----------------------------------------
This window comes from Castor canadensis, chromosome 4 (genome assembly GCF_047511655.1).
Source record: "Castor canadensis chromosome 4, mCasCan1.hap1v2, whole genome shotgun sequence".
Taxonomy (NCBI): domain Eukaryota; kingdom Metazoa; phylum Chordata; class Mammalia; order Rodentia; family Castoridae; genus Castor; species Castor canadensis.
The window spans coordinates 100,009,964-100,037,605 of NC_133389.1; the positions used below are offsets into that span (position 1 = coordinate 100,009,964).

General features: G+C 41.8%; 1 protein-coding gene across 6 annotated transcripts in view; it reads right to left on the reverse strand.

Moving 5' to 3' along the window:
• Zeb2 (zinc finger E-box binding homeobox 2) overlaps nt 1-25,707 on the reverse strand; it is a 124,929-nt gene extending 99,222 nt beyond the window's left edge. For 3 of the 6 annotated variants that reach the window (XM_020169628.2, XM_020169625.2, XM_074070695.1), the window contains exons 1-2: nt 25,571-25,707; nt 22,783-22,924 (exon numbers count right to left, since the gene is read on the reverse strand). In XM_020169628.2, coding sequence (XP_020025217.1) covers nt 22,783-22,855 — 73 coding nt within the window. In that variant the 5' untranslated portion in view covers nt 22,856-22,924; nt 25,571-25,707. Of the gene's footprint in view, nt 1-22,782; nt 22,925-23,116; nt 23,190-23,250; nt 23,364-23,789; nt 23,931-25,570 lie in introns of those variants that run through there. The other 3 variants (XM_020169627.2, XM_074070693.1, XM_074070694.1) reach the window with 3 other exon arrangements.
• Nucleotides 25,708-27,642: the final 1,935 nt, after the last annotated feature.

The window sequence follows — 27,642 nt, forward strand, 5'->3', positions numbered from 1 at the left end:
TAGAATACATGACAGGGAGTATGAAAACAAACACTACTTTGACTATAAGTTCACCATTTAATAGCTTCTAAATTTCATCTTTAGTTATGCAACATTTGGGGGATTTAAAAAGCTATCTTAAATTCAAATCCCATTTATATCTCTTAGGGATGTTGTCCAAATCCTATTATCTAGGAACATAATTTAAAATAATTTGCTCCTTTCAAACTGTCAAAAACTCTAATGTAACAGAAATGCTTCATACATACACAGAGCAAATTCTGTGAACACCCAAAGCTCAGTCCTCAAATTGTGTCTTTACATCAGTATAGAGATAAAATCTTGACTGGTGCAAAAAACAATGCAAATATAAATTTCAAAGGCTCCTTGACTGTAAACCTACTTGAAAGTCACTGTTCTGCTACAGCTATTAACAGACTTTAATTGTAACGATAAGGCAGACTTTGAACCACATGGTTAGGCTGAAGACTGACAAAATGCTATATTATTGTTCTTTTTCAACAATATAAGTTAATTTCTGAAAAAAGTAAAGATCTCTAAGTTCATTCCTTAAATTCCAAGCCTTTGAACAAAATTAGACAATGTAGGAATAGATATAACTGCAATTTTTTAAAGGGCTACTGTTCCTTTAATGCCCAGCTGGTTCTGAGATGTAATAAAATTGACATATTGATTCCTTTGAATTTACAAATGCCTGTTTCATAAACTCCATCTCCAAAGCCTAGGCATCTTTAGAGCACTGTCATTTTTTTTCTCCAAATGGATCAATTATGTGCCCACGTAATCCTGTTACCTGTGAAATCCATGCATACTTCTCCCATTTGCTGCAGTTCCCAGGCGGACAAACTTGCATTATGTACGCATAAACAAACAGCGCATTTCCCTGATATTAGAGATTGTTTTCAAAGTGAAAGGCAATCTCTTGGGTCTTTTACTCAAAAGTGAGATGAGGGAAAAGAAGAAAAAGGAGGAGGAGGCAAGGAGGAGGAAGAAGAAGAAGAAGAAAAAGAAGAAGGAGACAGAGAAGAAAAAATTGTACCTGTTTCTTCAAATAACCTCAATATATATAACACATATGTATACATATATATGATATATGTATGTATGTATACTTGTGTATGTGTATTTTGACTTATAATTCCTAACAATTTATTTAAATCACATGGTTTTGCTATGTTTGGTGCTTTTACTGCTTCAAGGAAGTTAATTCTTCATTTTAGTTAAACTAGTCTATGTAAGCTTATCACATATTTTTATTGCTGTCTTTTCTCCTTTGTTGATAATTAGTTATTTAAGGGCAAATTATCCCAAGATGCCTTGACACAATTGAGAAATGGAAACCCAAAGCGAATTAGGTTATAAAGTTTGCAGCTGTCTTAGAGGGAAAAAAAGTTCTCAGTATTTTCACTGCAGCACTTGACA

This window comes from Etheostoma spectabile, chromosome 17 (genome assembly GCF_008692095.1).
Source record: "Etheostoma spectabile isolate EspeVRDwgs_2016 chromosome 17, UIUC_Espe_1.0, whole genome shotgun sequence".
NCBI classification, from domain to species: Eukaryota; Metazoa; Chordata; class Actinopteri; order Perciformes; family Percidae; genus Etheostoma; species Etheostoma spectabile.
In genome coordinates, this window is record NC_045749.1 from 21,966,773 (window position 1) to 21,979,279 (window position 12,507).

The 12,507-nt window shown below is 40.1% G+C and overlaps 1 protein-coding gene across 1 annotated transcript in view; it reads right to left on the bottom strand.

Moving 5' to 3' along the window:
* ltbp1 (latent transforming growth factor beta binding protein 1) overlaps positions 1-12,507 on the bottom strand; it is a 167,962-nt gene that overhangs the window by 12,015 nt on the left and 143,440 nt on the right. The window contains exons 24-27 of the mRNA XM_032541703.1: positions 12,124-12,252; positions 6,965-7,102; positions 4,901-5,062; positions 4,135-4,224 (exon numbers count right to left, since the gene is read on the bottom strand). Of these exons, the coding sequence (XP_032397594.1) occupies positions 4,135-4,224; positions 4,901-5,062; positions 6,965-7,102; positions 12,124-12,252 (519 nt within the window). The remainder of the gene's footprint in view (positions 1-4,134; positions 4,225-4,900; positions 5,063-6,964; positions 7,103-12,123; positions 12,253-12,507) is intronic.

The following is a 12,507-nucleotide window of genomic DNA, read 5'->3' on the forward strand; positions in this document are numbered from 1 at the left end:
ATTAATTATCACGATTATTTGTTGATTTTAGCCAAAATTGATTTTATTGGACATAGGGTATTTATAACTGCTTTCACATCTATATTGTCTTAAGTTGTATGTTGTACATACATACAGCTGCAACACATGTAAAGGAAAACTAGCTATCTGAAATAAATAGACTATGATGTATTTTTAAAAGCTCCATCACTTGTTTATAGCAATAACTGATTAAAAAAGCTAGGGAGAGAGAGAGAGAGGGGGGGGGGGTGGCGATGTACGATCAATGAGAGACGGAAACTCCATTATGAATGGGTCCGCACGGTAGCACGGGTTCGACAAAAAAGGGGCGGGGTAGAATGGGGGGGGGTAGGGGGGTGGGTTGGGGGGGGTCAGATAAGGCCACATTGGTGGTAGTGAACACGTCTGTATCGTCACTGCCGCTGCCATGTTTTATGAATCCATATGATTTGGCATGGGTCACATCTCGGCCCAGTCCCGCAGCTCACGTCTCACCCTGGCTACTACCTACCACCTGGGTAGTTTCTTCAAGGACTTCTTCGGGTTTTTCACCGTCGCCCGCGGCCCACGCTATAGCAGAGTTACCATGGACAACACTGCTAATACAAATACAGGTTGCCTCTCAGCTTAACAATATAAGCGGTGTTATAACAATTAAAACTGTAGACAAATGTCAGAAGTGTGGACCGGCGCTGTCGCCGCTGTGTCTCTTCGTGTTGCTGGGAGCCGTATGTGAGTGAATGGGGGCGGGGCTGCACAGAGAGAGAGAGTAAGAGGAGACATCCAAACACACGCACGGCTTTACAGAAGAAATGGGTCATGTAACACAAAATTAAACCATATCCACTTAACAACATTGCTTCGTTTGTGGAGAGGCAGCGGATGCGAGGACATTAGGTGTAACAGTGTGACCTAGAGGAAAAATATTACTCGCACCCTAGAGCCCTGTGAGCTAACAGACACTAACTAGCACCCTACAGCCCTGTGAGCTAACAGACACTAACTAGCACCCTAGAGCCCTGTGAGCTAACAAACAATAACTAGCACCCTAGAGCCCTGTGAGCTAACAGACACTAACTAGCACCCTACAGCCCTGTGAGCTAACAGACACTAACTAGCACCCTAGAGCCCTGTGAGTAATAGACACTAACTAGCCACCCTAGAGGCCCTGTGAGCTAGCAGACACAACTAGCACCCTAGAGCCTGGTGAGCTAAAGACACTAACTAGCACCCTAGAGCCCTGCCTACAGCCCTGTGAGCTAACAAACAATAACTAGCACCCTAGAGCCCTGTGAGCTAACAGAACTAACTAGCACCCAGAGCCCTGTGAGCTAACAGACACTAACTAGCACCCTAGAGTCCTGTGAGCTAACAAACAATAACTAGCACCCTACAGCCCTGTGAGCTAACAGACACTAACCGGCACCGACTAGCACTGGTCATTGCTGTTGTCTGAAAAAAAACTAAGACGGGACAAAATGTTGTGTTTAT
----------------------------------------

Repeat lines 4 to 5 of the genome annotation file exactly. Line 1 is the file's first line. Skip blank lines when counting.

The window spans coordinates 100,009,964-100,037,605 of NC_133389.1; the positions used below are offsets into that span (position 1 = coordinate 100,009,964).

General features: G+C 41.8%; 1 protein-coding gene across 6 annotated transcripts in view; it reads right to left on the reverse strand.